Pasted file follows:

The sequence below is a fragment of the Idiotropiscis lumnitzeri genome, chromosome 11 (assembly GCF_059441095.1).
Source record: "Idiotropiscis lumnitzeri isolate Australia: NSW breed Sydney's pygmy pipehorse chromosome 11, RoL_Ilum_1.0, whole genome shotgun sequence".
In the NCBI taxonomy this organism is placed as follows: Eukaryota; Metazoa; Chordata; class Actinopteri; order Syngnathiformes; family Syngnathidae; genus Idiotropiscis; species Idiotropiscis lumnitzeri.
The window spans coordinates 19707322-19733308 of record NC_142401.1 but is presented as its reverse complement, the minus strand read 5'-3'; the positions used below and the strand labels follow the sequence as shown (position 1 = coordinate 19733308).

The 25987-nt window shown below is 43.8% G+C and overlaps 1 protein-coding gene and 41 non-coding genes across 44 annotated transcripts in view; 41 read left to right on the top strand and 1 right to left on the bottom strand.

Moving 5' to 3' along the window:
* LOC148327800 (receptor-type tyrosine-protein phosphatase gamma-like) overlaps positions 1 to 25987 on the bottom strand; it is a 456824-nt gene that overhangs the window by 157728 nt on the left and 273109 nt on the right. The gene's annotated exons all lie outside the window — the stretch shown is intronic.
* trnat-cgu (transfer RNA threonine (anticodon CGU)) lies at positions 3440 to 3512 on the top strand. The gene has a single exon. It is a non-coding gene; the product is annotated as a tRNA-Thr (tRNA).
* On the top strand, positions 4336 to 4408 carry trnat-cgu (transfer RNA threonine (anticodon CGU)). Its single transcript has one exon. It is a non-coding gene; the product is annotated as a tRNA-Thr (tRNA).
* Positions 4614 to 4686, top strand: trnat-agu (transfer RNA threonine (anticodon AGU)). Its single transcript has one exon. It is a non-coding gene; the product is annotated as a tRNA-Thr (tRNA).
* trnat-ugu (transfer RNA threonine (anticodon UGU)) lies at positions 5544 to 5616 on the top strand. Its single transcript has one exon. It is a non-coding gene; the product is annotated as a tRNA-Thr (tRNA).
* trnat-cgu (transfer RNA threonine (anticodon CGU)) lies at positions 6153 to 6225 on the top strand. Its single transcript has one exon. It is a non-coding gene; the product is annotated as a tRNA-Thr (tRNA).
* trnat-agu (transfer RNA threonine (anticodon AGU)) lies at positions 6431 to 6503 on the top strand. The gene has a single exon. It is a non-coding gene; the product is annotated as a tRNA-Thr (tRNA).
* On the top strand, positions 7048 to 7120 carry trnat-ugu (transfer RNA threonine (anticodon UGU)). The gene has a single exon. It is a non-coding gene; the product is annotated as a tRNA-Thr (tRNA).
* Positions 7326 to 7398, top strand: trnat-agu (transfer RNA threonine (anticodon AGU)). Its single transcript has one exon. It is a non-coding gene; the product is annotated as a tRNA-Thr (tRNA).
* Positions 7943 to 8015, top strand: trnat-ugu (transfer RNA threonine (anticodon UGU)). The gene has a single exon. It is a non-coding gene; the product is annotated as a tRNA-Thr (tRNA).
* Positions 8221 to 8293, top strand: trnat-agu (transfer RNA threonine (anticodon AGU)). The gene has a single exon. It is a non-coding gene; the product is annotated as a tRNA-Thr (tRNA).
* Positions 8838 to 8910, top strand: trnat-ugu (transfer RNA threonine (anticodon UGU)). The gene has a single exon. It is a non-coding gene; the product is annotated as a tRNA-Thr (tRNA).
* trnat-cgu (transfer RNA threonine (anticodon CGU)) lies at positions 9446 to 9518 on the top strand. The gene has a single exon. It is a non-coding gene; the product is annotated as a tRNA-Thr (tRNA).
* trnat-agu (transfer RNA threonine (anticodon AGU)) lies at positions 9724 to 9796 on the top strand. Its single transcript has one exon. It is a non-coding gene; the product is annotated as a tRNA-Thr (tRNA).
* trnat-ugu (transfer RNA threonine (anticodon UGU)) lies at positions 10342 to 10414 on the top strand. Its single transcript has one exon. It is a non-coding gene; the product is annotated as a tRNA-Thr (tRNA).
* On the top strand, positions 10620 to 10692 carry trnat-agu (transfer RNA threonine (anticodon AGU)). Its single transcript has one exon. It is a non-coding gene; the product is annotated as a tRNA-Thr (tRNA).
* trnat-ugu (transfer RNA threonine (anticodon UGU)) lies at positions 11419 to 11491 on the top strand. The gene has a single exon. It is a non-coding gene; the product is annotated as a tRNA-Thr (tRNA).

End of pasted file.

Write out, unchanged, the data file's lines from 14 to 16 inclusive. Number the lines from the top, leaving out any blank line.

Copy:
* On the top strand, positions 7048 to 7120 carry trnat-ugu (transfer RNA threonine (anticodon UGU)). The gene has a single exon. It is a non-coding gene; the product is annotated as a tRNA-Thr (tRNA).
* Positions 7326 to 7398, top strand: trnat-agu (transfer RNA threonine (anticodon AGU)). Its single transcript has one exon. It is a non-coding gene; the product is annotated as a tRNA-Thr (tRNA).
* Positions 7943 to 8015, top strand: trnat-ugu (transfer RNA threonine (anticodon UGU)). The gene has a single exon. It is a non-coding gene; the product is annotated as a tRNA-Thr (tRNA).